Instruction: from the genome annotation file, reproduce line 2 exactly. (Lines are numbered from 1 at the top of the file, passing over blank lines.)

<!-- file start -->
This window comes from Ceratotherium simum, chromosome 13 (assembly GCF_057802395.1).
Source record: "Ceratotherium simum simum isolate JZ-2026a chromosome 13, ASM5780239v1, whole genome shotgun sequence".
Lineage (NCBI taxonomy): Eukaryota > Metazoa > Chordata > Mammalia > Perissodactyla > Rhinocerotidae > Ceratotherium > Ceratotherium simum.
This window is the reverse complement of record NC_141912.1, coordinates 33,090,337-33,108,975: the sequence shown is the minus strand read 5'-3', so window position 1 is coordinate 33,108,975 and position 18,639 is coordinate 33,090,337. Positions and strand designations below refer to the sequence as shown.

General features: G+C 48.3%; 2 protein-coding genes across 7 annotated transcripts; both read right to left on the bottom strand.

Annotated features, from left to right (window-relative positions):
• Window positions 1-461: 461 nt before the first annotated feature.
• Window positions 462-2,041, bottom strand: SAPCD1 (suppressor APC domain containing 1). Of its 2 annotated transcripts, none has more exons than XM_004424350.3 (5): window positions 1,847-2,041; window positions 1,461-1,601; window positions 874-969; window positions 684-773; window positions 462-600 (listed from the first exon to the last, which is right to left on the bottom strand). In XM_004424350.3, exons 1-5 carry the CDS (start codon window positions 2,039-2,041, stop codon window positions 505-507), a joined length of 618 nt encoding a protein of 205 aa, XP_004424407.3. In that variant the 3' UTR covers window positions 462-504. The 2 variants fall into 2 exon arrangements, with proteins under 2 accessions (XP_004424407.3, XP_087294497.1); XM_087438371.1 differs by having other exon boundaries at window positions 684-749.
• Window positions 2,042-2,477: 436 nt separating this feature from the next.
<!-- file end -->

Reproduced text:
Source record: "Ceratotherium simum simum isolate JZ-2026a chromosome 13, ASM5780239v1, whole genome shotgun sequence".